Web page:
Learn about the technologies behind the Internet with The TCP/IP Guide!
NOTE: Using robot software to mass-download the site degrades the server and is prohibited. See here for more.
Find The PC Guide helpful? Please consider a donation to The PC Guide Tip Jar. Visa/MC/Paypal accepted.
View over 750 of my fine art photos any time for free at DesktopScenes.com!

[ The PC Guide | Systems and Components Reference Guide | Floppy Disk Drives | Floppy Disk Drive Construction and Operation ]

External Packaging, Dimensions and Mounting

Virtually all floppy disks are internal drives with a faceplate (or bezel) that is used to provide access to the drive door. The size of the faceplate of the drive determines what size drive bay is required for the drive; 5.25" drives go into 5.25" bays, and 3.5" drives can go into 3.5" or 5.25" bays. In the latter case an adapter or mounting kit is required that adapts the drive to the larger bay size. These kits are cheap and you need one if you are putting a 3.5" drive into an older case that doesn't have a 3.5" drive bay.

The height of a 3.5" floppy drive is one inch, matching the height of hard disks which often share the same drive bays. 5.25" drives come in two different heights. The old standard was the so-called full-height drive, which was a whopping 3.5" in height. These are found on only the oldest of PCs and bays for them have not been used for at least a decade. The current standard is the so-called half-height drive, which is (unsurprisingly) about 1.75" in height. This fits into a standard 5.25" drive bay.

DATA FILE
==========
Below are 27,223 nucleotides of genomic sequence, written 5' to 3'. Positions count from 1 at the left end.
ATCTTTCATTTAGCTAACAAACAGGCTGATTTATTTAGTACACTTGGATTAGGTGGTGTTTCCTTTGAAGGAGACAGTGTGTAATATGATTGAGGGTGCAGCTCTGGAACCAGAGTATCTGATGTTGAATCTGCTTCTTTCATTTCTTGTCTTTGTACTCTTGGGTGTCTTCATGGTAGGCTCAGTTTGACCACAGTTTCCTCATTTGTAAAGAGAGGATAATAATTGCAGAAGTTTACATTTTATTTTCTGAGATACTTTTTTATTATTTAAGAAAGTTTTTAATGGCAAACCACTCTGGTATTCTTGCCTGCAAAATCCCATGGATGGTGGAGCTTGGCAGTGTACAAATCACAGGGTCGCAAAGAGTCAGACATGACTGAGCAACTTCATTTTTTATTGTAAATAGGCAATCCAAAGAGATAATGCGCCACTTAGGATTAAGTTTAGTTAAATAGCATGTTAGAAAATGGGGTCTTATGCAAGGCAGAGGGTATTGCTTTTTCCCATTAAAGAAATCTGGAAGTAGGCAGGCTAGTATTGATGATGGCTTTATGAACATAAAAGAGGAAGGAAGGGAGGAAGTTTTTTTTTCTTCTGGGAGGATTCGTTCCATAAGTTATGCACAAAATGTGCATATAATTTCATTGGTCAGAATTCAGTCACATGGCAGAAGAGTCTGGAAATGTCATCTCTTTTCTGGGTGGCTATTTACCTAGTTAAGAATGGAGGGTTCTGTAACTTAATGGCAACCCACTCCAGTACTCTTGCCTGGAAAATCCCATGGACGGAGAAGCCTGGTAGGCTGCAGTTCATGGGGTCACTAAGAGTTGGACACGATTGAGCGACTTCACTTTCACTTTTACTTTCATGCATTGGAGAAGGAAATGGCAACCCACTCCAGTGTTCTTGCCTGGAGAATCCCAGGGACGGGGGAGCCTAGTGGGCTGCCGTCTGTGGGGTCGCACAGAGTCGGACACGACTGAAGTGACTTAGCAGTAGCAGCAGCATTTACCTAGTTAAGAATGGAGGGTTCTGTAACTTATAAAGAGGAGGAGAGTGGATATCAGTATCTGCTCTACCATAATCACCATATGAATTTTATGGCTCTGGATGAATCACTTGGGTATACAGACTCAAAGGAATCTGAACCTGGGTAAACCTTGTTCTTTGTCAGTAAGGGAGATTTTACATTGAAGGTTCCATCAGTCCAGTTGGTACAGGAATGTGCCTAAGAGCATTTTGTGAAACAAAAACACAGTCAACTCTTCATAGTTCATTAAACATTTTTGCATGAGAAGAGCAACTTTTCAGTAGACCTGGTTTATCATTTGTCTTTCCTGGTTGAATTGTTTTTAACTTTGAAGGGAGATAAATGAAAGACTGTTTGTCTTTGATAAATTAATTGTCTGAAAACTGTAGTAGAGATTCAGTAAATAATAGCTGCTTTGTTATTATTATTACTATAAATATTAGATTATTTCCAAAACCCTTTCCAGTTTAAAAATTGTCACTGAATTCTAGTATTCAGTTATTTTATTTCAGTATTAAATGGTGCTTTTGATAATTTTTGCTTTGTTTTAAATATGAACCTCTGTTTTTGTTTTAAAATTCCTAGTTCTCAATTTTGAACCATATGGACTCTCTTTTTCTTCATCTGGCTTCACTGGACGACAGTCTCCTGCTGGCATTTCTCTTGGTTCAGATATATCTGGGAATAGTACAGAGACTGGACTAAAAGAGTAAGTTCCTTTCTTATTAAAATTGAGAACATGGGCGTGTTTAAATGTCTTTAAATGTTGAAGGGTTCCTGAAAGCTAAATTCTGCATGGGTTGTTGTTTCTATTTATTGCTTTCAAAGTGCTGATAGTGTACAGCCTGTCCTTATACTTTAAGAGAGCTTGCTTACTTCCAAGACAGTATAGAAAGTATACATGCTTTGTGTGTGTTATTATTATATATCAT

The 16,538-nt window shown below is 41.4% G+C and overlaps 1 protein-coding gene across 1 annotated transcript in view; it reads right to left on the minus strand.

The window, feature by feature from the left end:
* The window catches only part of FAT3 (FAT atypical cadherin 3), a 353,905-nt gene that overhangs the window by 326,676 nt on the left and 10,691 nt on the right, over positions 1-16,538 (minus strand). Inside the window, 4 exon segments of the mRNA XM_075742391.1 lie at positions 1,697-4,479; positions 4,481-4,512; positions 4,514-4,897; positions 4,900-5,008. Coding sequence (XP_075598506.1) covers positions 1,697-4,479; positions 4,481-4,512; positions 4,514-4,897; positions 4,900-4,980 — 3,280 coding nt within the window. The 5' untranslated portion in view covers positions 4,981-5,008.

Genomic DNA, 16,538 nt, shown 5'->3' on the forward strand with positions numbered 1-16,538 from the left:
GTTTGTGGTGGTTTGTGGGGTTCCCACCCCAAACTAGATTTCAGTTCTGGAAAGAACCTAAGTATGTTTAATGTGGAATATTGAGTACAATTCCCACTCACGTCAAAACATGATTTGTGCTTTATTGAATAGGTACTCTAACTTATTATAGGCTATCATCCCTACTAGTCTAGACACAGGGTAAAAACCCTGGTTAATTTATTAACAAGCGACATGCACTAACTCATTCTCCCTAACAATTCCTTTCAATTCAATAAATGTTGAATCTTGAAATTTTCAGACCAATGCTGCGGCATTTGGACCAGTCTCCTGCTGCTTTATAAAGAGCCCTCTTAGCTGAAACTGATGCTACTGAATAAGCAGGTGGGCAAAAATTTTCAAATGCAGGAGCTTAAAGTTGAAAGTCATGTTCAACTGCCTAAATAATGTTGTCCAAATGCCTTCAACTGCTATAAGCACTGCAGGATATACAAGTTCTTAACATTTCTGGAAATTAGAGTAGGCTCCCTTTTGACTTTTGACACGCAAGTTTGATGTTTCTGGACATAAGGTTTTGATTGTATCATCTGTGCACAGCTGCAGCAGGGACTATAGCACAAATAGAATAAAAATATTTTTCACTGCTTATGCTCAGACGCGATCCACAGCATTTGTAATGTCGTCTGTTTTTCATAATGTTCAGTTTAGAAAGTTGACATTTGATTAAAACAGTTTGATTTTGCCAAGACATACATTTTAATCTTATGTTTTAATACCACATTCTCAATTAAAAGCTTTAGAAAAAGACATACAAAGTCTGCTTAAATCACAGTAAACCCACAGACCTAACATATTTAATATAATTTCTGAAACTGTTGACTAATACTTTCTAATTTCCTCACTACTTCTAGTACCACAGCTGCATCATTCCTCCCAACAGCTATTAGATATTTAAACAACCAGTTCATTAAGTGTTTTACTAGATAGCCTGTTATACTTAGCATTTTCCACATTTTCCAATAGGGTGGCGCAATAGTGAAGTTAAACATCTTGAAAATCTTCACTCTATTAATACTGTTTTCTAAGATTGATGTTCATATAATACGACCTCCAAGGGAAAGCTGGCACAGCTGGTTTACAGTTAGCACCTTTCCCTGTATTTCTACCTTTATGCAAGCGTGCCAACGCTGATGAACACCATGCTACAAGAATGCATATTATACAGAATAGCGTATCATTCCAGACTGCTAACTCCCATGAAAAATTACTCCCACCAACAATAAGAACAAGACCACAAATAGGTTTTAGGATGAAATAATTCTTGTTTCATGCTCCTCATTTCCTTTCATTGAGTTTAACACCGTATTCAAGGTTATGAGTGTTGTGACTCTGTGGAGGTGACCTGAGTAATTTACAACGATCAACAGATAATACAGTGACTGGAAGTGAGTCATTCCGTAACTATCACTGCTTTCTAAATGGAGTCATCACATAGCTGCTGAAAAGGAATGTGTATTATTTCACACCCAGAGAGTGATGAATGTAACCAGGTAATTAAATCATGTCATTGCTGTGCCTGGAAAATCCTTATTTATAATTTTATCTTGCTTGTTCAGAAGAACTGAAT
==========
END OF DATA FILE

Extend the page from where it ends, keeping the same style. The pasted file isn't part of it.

The door to the floppy disk drive of course is different for 5.25" drives and 3.5" drives. The former uses a manual latch that when enabled, closes the read/write head and actuator arm on the surface of the disk media. The latter automatically engages the disk media when the disk is inserted, and a button is used to extract the disk when necessary.

Most floppy drives have screw holes tapped into their sides and/or bottom for relatively painless installation. Older systems use drive rails that are used to mechanically slide the drive into the drive bay. Newer systems allow the drives to be screwed into the bays directly.

Since floppy drives use a solid clamping mechanism to hold the disk in place while reading, they can be installed on their sides without any problem. In fact, many desktop cases have their 3.5" drive bay oriented vertically.

Next: Floppy Disk Media and Low-Level Data Structures


Home  -  Search  -  Topics  -  Up

The PC Guide (http://www.PCGuide.com)
Site Version: 2.2.0 - Version Date: April 17, 2001
Copyright 1997-2004 Charles M. Kozierok. All Rights Reserved.

Not responsible for any loss resulting from the use of this site.
Please read the Site Guide before using this material.
Custom Search